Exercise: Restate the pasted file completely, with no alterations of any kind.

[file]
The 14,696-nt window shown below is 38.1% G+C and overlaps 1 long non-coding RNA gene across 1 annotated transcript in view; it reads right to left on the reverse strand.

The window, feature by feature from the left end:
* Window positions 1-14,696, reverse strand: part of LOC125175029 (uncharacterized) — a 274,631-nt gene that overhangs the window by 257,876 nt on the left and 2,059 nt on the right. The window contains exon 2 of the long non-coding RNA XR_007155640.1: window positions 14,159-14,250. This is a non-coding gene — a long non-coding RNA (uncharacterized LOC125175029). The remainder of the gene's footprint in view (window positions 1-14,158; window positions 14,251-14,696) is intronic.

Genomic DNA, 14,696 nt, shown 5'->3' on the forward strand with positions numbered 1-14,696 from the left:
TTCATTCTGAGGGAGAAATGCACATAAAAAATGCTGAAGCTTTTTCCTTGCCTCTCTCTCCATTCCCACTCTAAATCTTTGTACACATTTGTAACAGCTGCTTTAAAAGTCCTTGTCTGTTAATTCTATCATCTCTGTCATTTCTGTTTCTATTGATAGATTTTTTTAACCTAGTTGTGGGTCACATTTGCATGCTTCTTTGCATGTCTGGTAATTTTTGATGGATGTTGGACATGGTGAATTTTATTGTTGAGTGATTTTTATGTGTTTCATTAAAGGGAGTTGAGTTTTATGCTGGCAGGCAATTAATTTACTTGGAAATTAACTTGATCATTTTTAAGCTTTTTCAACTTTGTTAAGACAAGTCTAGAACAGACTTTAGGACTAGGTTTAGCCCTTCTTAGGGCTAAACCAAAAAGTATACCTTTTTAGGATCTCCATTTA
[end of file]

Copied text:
The 14,696-nt window shown below is 38.1% G+C and overlaps 1 long non-coding RNA gene across 1 annotated transcript in view; it reads right to left on the reverse strand.

The window, feature by feature from the left end:
* Window positions 1-14,696, reverse strand: part of LOC125175029 (uncharacterized) — a 274,631-nt gene that overhangs the window by 257,876 nt on the left and 2,059 nt on the right. The window contains exon 2 of the long non-coding RNA XR_007155640.1: window positions 14,159-14,250. This is a non-coding gene — a long non-coding RNA (uncharacterized LOC125175029). The remainder of the gene's footprint in view (window positions 1-14,158; window positions 14,251-14,696) is intronic.

Genomic DNA, 14,696 nt, shown 5'->3' on the forward strand with positions numbered 1-14,696 from the left:
TTCATTCTGAGGGAGAAATGCACATAAAAAATGCTGAAGCTTTTTCCTTGCCTCTCTCTCCATTCCCACTCTAAATCTTTGTACACATTTGTAACAGCTGCTTTAAAAGTCCTTGTCTGTTAATTCTATCATCTCTGTCATTTCTGTTTCTATTGATAGATTTTTTTAACCTAGTTGTGGGTCACATTTGCATGCTTCTTTGCATGTCTGGTAATTTTTGATGGATGTTGGACATGGTGAATTTTATTGTTGAGTGATTTTTATGTGTTTCATTAAAGGGAGTTGAGTTTTATGCTGGCAGGCAATTAATTTACTTGGAAATTAACTTGATCATTTTTAAGCTTTTTCAACTTTGTTAAGACAAGTCTAGAACAGACTTTAGGACTAGGTTTAGCCCTTCTTAGGGCTAAACCAAAAAGTATACCTTTTTAGGATCTCCATTTA